There is a joke somewhere here about photography and chairs both having a lot of butts in them.

The second variety of person, that person who searches endlessly for their style, is the one that interests me the most. I find the search for one's self in one's art interesting. I think most artists who would consider themselves intellectuals in the least do. For most of us, it is at the core of every piece we create. Though I may have a home and a wife, children, a business, friends, social connections, etc., etc., when I take a photograph what I'm really asking is what is this world around me and how do I fit in it? Who am I? What is my nature? There is an entire school of thought that believes the Mona Lisa is actually a self portrait with a different gender. I think, that even if there was a sitter for Davinci, the painting is still of him. An artist puts themselves into every piece they work on.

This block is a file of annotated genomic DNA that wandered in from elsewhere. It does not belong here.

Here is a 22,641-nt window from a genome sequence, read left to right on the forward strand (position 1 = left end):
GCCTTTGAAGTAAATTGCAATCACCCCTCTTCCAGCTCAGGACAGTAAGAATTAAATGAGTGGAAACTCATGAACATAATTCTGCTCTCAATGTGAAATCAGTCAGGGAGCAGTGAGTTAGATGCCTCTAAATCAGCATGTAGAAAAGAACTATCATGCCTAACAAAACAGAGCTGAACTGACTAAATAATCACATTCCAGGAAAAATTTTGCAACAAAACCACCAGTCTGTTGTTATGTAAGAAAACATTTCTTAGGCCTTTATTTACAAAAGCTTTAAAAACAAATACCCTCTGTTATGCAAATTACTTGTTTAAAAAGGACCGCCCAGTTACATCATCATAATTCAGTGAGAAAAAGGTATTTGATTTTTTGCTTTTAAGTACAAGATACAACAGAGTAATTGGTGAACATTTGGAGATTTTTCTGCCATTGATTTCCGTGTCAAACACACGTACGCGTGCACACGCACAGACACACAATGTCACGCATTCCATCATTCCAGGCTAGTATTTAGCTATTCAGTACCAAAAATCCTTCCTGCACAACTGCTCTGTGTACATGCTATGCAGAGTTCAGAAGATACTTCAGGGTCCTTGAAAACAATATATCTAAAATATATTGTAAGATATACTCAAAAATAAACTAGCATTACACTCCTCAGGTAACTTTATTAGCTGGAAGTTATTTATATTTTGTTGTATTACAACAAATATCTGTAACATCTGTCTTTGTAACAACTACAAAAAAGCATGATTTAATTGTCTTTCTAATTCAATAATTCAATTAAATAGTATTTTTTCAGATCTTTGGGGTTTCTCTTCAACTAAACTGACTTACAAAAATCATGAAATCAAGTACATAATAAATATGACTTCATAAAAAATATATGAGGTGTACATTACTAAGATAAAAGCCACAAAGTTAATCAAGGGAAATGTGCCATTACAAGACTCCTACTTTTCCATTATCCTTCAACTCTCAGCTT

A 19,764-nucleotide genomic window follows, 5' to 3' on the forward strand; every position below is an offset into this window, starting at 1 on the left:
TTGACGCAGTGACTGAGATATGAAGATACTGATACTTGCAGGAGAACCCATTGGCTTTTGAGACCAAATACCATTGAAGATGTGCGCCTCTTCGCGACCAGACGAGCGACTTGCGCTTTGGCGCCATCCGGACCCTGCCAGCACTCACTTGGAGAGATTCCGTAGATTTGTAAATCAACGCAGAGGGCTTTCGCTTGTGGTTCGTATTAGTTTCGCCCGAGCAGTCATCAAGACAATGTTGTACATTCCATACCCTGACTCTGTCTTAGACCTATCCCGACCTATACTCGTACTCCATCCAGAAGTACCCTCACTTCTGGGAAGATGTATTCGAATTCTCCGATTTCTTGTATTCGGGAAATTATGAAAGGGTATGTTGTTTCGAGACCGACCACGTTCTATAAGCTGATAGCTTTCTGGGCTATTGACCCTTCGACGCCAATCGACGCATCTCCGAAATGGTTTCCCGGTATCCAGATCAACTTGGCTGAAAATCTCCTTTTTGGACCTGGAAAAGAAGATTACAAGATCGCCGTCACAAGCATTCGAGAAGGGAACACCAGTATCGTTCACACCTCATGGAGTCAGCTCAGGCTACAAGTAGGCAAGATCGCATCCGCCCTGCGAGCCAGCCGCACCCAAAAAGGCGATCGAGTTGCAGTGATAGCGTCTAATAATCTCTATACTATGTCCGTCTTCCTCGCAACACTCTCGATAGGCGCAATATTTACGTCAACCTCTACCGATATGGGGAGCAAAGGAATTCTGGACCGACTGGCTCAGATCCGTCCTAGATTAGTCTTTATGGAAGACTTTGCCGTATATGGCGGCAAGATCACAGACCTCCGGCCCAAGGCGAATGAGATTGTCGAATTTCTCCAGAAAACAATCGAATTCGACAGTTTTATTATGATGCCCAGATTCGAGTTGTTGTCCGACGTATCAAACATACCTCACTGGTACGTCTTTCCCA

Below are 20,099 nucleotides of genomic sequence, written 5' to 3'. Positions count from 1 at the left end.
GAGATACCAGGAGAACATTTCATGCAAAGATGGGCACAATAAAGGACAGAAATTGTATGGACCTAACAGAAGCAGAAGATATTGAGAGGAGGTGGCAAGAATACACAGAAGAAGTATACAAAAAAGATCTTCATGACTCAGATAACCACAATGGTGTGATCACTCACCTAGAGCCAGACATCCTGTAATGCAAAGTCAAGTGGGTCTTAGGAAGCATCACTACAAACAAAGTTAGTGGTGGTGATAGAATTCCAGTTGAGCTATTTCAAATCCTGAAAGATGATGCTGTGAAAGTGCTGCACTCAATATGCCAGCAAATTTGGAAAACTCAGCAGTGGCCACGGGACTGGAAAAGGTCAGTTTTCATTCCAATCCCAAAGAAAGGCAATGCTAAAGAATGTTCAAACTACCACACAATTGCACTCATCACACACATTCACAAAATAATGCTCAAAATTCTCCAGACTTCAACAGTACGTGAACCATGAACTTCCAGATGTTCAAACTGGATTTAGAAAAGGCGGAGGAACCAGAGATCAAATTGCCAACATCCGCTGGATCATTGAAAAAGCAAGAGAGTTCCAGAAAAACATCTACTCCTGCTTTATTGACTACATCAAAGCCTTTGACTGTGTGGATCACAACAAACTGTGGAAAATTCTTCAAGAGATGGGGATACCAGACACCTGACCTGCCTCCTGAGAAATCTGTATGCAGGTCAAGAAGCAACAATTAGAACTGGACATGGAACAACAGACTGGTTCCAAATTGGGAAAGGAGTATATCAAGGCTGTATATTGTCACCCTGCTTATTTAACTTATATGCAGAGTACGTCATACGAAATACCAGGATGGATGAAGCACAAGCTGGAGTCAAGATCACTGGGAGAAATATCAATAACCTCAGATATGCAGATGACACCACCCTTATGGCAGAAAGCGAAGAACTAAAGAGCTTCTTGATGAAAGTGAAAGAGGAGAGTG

The question that so many photographers ask is, "How do I develop a style that's my own?" and the standard response from more seasoned shooters, regardless of skill or the visual volume of their own "voice" is, "Don't worry about it, it will come with time." But in a world now populated by cheap lights, cheap digital cameras, pirated software to make your photographs more perfectly fit what you want than reality ever could, and all manner of instant gratification, "it will come with time" is not something most are willing to hear. So we do worry about it. We start forcing it. Often, we mimick the styles and passions of those that we admire. We fall into the roll of expert forger, able to recreate the artwork of masters, without possessing the individual voice to create on our own. We have all the right tools, but the original vision leaves us completely. When unused, our creative vision atrophies.